Mary Glasgow did not expect to enjoy it. But the first aid lectures inspired her. She ‘swotted’ on the bus home, studying bone structure and muscle groups. Her efforts paid off. At a first aid drill show, Mary’s team impressed the Queen, proving that Glasgow was ready to defend the Isles.
How did you become involved?
” A notice appeared in the canteen one day that FIRST AID RED CROSS LECTURES were starting on Tuesdays at 7:15p.m. A doctor, a nurse and a man from the St. Andrew’s Ambulance Association would be present, it said. I coaxed a few of my friends to enrol but no one was interested – neither was I really but you were allowed away from your work early. So I thought, “that’s for me!”
I started the lectures and began to enjoy them so much that when on night shift I arrived at 7:15 so I would not miss the lecture. I even swotted on the bus to remember the names of the bones; humerus, radius, femur, ulna, tibia, fibula. I loved it: sat the exam and then onto stuff about the effects of gas after an air raid.
I was now the proud owner of a Red Cross Badge and a tin helmet with a red cross painted on the front of it. I kept the helmet on the bottom shelf of my locker – I got enough ribbing about the badge.”
What did you do?
“As a Red Cross Badge holder I came into action in air raids. They always occurred on my night shifts. In the early forties these lasted from about 9 p.m. until the early hours of the morning; maybe around 6 a.m. when the ALL CLEAR would be sounded. The raid would begin with an announcement over the tannoy. Air raid warning ‘orange’ and I think civilians would be making their way to the shelters at that point. Next would be air raid warning ‘red’. We would then be prepared to abandon our workplace. Air raid warning ‘scarlet’ meant ‘make your way to the shelters’. The shelters were at the rear of the factory. They were clean and comfortable and had toilets and facilities for makin g hot drinks. There was a look-out point where the warden could raise a roof-flap; a very heavy round door. I was allowed to look out very carefully. The drone and strange bumping noises could be heard. This was the Luftwaffe attacking the Clyde shipyards. I could see the whole north side of the river and the fires burning.”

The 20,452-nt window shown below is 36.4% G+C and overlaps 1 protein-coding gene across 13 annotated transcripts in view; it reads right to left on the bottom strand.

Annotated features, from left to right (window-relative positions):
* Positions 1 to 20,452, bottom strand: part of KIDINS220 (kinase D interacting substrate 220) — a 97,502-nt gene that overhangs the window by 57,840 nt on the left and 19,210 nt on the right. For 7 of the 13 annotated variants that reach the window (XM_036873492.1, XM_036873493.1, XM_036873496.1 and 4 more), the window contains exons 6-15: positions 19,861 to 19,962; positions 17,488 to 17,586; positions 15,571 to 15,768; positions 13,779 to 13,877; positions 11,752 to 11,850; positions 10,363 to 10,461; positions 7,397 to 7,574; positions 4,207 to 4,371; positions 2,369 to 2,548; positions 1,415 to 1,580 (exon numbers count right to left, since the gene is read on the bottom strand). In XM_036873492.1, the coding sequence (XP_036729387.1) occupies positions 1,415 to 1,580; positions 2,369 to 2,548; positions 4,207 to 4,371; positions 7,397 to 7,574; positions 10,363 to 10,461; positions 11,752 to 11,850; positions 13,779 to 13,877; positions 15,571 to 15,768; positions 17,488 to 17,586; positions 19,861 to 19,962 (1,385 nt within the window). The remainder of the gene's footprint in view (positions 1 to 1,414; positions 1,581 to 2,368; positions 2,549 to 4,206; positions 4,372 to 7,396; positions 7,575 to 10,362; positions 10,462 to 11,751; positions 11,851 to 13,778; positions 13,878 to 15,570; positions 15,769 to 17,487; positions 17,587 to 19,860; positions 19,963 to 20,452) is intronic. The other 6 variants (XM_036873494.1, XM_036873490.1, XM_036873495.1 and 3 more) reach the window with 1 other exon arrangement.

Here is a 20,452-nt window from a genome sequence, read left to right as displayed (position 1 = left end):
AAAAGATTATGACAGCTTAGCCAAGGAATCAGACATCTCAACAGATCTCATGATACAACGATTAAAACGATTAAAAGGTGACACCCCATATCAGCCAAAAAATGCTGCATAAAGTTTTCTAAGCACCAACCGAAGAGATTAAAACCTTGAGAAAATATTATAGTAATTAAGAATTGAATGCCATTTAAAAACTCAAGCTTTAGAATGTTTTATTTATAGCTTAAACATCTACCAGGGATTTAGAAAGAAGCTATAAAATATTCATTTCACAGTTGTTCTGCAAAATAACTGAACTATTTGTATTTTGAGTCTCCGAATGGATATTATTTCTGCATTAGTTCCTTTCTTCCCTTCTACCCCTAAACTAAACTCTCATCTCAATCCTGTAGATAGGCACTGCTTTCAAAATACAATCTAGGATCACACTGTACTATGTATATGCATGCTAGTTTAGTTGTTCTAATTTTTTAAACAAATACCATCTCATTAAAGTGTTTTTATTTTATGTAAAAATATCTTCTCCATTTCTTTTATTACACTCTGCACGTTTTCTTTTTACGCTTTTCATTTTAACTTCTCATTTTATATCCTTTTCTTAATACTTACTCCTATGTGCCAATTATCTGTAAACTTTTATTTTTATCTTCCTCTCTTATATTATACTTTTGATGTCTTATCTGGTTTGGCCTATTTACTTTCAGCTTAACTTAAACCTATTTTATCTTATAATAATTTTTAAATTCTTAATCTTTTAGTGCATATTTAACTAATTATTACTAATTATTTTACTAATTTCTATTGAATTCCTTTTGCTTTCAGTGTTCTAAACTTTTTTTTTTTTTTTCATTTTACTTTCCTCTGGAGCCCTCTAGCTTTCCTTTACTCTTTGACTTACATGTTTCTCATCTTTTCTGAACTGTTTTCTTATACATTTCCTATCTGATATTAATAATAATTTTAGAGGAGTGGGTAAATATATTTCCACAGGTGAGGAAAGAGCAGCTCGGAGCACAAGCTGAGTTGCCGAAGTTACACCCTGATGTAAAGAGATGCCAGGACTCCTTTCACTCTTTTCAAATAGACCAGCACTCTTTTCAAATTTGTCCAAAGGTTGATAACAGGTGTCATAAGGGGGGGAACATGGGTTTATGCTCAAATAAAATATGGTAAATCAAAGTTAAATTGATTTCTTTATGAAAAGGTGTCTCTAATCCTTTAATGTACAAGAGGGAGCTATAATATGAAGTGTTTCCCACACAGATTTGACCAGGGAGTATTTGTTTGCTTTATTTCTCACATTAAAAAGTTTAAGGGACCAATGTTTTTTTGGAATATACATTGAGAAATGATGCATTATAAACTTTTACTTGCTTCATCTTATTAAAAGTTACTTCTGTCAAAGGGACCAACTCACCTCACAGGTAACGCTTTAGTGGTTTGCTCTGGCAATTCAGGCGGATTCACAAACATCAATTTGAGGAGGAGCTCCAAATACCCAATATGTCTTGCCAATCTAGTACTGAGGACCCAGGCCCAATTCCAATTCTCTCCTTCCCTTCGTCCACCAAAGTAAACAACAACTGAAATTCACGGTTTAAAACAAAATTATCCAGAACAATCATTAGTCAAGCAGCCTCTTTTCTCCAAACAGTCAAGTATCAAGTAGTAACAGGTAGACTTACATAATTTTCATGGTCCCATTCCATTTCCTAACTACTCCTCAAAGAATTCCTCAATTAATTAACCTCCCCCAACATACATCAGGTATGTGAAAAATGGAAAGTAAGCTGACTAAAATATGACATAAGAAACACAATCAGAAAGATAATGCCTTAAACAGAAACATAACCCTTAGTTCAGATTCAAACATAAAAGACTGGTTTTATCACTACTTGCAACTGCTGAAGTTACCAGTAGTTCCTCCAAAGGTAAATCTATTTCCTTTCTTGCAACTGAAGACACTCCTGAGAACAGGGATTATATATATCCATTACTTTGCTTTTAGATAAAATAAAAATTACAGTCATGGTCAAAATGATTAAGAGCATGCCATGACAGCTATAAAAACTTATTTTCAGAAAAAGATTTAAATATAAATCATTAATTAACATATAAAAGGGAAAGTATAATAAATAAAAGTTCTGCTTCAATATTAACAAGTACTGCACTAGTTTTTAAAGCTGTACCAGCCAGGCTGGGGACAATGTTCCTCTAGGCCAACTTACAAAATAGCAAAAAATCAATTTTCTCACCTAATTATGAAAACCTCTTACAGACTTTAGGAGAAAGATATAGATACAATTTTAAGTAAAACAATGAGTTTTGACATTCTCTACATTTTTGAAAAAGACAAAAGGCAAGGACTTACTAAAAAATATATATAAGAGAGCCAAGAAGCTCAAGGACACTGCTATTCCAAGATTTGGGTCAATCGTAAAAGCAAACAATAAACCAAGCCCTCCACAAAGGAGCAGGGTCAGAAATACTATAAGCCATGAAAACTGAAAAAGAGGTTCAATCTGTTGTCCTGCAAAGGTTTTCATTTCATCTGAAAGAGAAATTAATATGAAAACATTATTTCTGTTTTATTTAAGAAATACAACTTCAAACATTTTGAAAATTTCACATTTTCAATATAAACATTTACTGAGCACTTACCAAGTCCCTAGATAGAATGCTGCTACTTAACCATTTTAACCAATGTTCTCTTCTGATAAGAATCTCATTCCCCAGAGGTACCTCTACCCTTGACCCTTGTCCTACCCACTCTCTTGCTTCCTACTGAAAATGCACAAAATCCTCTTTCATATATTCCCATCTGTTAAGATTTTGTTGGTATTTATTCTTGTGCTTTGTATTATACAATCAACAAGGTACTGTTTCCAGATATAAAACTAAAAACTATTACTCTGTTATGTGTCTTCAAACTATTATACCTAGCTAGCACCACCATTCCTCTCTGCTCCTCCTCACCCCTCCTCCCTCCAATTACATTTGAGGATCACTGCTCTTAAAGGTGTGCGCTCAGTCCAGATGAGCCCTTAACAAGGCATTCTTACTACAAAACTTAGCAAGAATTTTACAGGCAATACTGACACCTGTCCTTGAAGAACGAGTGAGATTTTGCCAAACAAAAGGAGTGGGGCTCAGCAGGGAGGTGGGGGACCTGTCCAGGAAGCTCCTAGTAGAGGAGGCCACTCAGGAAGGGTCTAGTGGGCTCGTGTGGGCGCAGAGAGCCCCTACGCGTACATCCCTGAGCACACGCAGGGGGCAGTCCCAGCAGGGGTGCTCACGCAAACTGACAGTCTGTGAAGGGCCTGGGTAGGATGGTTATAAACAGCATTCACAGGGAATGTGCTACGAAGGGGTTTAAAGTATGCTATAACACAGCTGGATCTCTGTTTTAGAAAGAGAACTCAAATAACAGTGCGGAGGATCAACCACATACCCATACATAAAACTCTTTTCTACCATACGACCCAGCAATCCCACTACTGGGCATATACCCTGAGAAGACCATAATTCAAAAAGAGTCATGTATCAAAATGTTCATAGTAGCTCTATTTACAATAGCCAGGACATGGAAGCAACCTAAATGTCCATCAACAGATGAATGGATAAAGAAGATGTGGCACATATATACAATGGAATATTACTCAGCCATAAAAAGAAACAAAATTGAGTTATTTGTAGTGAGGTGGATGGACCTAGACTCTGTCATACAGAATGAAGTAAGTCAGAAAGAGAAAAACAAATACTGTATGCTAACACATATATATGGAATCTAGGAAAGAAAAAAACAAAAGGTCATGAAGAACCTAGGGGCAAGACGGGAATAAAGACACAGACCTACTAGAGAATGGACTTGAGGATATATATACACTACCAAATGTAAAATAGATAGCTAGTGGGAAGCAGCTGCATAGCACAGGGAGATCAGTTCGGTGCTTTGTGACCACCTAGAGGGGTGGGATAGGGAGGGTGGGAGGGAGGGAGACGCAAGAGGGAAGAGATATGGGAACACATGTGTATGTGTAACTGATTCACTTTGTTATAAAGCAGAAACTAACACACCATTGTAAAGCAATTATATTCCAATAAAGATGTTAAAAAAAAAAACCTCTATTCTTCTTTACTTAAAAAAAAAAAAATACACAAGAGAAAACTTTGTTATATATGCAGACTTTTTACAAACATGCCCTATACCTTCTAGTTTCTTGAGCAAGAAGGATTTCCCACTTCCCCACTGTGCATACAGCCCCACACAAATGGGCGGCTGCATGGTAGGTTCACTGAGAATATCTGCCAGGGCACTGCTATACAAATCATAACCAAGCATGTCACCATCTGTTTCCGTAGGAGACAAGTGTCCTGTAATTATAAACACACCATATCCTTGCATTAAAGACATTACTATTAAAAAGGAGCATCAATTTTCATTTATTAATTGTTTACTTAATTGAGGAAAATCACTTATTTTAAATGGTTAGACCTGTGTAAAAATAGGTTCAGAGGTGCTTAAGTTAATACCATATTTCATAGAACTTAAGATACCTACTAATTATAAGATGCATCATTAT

Any special memories?
” The highlight of my Red Cross days was the occasion when Her Majesty the Queen and members of the City Council and the Provost visited and we had to give a demonstration of how we would cope in an air raid. There was an empty field beyond the factory perimeter and it a make-believe crater was cordoned off. The dignitaries were all seated. We were around the back of the factory in lorries with our Red Cross helmets on and rucksacks full of bandages and splints – the injured were already laid out here and there.
Civil Defence workers needed to have uniform and equipment that not only protected them but also meant they were easily identifiable. For many, this meant a lot more than just a tin helmet. ARP training courses taught people about the horrendous effects of gas attacks and how they could protect themselves against gas should it be used. Find out more about Civil defence equipment.
In Scotland, the bodies carrying out the work of the Joint War Organisation were the Scottish Central Council Branch of the British Red Cross Society and the St. Andrew’s Ambulance Association. At the outbreak of war, these bodies began to issue their own appeals for funds in Scotland, but later they were given some of the money raised by the nation-wide Duke of Gloucester’s Red Cross and St. John Appeal.